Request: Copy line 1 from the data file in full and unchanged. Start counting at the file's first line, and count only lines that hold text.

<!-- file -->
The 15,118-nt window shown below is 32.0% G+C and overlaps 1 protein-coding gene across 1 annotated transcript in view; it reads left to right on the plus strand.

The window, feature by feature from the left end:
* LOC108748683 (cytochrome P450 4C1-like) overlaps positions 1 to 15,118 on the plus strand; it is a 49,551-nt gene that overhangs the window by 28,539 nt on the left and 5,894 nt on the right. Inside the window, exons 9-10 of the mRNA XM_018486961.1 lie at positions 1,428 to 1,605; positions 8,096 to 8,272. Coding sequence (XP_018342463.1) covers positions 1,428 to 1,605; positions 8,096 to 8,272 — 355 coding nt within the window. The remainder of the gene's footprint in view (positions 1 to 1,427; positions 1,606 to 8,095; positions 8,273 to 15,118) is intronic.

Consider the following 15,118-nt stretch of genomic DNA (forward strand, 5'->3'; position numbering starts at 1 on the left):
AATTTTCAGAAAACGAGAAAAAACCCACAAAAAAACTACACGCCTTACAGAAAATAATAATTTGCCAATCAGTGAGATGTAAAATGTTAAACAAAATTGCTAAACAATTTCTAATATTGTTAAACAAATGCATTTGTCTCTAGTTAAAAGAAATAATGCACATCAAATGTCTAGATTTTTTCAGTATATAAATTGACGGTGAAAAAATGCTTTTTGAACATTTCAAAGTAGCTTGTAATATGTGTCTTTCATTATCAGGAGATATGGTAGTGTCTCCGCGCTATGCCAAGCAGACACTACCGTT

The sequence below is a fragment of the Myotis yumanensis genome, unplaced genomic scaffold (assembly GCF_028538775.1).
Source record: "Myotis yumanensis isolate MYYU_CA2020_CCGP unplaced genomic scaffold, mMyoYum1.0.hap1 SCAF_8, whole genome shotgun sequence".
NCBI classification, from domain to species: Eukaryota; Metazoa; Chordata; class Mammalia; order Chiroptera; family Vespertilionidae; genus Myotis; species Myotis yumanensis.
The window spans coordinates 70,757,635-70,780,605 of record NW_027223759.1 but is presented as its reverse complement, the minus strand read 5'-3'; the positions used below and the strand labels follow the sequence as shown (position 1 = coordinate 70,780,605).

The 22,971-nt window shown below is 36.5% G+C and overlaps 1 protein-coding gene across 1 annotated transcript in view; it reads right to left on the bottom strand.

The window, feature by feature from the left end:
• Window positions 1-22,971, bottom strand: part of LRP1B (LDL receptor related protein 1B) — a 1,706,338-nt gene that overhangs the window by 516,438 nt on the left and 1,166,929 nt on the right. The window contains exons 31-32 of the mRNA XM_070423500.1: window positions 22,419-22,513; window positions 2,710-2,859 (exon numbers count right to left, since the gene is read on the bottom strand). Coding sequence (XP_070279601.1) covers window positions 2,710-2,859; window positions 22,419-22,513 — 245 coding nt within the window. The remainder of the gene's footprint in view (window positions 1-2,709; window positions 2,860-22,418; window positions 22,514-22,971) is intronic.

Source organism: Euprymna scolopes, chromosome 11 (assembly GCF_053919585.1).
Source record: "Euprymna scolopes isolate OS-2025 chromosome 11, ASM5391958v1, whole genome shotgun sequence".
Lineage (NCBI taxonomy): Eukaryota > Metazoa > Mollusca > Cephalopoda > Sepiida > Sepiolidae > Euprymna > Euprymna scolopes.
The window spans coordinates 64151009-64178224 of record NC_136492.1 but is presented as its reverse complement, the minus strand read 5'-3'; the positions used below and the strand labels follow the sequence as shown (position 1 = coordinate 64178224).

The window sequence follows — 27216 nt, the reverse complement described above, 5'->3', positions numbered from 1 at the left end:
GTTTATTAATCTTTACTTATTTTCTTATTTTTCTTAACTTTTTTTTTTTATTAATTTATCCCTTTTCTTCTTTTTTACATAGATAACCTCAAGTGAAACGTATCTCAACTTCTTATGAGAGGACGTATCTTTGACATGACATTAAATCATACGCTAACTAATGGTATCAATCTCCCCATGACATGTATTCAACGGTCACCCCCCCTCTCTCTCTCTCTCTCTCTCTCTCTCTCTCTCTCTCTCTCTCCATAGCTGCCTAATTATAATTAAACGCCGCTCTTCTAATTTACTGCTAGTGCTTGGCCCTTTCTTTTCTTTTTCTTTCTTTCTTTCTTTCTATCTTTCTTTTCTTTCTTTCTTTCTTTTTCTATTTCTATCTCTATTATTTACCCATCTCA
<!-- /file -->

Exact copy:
The 15,118-nt window shown below is 32.0% G+C and overlaps 1 protein-coding gene across 1 annotated transcript in view; it reads left to right on the plus strand.